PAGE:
The state is considering adding a beverage tax on sugary drinks at the rate of a penny an ounce.
A 20-ounce soda would cost an extra 20 cents. If the soda was being sold for $2, the tax would equate to ten percent.
“Why tax soda when everyone drinks soda when it’s another unnecessary tax,” Brittany Noelle, of Hartford, said.
The bill targets non-alcoholic drinks that have a sweetener with calories.
Supporters say the additional charge could raise more than $85-million a year for the state.
“We’ve in favor of this beverage tax because we view it as a triple win,” Daniel Long, research director at Connecticut Voices for Children, said.
Long said the added cost might steer people away from sugary drinks and the money raised would benefit programs for children and obesity prevention.
But previous attempts to pass the tax have failed.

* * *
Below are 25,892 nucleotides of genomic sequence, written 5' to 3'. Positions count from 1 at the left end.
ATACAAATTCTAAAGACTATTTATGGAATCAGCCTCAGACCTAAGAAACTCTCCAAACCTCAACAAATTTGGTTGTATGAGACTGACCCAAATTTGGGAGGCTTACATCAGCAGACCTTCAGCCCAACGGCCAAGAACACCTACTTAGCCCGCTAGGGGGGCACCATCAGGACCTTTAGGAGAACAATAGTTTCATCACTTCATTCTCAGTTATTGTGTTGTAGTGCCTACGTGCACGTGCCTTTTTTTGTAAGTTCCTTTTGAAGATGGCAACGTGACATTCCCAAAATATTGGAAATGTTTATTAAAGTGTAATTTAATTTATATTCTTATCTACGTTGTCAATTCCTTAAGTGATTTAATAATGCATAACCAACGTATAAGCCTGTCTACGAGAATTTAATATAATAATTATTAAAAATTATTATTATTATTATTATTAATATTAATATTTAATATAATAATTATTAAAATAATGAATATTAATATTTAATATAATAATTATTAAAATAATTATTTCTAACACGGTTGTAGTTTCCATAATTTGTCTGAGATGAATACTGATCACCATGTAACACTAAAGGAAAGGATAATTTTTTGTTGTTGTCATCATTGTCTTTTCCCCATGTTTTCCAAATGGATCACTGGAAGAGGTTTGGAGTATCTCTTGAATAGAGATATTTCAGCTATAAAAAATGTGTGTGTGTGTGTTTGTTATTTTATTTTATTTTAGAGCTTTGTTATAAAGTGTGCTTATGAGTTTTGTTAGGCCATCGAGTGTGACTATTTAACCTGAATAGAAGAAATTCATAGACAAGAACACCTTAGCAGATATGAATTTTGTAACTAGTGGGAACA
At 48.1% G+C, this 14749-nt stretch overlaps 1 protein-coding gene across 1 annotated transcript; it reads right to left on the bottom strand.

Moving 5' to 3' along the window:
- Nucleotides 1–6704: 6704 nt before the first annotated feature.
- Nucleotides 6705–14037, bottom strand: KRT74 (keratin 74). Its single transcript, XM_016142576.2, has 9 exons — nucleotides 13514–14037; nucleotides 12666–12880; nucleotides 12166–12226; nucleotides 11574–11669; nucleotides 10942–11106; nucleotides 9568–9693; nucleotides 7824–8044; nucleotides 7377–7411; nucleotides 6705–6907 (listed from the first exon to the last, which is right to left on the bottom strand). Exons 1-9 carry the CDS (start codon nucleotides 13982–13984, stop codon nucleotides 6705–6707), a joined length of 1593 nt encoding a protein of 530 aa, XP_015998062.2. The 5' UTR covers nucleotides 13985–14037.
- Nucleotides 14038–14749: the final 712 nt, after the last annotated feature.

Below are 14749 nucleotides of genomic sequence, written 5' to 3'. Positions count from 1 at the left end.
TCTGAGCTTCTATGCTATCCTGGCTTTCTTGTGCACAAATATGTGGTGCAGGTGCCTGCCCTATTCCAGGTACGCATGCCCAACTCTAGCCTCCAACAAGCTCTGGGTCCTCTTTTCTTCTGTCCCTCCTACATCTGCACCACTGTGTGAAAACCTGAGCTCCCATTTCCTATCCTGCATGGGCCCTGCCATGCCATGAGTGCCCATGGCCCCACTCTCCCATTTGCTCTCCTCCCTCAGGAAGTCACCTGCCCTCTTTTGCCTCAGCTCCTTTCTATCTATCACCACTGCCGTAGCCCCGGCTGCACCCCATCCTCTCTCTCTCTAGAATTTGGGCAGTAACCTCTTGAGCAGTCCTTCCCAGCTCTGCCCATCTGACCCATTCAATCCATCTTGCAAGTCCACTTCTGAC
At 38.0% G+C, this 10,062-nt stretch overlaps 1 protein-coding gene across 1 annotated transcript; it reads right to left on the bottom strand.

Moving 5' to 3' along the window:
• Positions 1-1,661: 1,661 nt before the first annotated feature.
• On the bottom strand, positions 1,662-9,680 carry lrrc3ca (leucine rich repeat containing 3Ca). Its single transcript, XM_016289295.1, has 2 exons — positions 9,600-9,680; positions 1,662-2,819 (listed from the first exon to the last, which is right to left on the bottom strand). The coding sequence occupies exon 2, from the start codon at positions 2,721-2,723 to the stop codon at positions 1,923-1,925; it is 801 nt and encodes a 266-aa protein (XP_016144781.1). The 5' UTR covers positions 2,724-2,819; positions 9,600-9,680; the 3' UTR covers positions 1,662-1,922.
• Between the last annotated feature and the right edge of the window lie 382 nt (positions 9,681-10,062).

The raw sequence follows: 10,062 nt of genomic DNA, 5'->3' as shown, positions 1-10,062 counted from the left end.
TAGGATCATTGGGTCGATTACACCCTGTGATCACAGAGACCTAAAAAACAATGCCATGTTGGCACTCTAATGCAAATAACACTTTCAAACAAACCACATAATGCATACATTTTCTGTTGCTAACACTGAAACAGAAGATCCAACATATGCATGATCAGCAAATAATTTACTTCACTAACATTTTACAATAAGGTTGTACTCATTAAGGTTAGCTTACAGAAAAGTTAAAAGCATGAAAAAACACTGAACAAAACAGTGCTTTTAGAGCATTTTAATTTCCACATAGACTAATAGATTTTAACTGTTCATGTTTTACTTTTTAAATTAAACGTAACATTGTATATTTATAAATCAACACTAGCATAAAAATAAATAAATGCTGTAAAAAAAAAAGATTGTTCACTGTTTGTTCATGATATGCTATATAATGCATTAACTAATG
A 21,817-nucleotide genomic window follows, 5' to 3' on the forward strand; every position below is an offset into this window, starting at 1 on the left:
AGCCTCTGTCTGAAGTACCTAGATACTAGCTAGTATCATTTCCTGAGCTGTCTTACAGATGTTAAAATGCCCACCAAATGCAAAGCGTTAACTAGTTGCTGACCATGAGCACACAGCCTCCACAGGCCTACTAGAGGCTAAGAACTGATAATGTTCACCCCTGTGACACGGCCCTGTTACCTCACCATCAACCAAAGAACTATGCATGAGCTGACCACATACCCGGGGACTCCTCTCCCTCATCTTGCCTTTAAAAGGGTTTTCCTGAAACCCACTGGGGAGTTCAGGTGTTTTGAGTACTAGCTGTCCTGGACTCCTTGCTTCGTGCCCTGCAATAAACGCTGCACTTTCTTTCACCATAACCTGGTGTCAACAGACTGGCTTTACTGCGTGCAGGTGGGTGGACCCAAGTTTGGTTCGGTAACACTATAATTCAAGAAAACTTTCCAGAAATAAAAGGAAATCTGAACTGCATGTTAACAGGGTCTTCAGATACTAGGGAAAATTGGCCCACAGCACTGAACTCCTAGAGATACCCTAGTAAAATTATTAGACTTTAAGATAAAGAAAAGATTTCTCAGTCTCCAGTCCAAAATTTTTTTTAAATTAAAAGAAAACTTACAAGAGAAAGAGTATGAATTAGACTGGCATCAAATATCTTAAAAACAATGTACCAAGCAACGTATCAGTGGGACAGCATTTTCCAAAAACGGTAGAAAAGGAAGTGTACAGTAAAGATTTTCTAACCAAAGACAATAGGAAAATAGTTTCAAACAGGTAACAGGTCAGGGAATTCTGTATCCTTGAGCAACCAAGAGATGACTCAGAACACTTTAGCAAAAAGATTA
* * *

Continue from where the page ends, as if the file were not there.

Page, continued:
“We are more hopeful this year. I think in part because of the nature of the current budget crisis that we really need to look at more options,” Long said.
Businesses are worried about their bottom line.
In a statement, the Connecticut Food Association president, Wayne Pesce, wrote in part:
"Higher prices will send Connecticut families across the border into Rhode Island, Massachusetts and New York to purchase their beverages and while they are there, they’ll do all of their grocery shopping."
Not everyone agrees.
“I do feel like we are overtaxed. However I like this idea and I wouldn’t mind paying a little extra,” Gloria Morgan, of Meriden, said.
A public hearing on the issue is set at the Legislative Office Building for Tuesday at noon.